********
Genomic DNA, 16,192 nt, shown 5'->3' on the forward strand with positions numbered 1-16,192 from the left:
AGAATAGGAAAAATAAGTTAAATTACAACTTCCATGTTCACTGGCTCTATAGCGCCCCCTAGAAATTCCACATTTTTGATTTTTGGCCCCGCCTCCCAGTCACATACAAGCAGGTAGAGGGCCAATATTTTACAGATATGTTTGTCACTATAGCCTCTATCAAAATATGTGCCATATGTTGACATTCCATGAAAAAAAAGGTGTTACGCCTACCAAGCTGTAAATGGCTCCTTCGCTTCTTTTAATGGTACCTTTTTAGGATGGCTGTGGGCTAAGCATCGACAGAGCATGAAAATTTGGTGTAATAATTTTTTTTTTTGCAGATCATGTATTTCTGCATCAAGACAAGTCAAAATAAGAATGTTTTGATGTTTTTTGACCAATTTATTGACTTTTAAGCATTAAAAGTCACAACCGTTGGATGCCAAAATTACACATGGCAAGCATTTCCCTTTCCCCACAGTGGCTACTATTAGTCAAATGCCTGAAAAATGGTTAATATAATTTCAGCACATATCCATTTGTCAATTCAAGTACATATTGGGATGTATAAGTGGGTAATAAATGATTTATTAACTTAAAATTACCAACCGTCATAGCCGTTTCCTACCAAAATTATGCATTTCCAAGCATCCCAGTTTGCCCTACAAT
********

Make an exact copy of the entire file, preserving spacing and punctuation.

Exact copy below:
Genomic DNA, 16,192 nt, shown 5'->3' on the forward strand with positions numbered 1-16,192 from the left:
AGAATAGGAAAAATAAGTTAAATTACAACTTCCATGTTCACTGGCTCTATAGCGCCCCCTAGAAATTCCACATTTTTGATTTTTGGCCCCGCCTCCCAGTCACATACAAGCAGGTAGAGGGCCAATATTTTACAGATATGTTTGTCACTATAGCCTCTATCAAAATATGTGCCATATGTTGACATTCCATGAAAAAAAAGGTGTTACGCCTACCAAGCTGTAAATGGCTCCTTCGCTTCTTTTAATGGTACCTTTTTAGGATGGCTGTGGGCTAAGCATCGACAGAGCATGAAAATTTGGTGTAATAATTTTTTTTTTTGCAGATCATGTATTTCTGCATCAAGACAAGTCAAAATAAGAATGTTTTGATGTTTTTTGACCAATTTATTGACTTTTAAGCATTAAAAGTCACAACCGTTGGATGCCAAAATTACACATGGCAAGCATTTCCCTTTCCCCACAGTGGCTACTATTAGTCAAATGCCTGAAAAATGGTTAATATAATTTCAGCACATATCCATTTGTCAATTCAAGTACATATTGGGATGTATAAGTGGGTAATAAATGATTTATTAACTTAAAATTACCAACCGTCATAGCCGTTTCCTACCAAAATTATGCATTTCCAAGCATCCCAGTTTGCCCTACAAT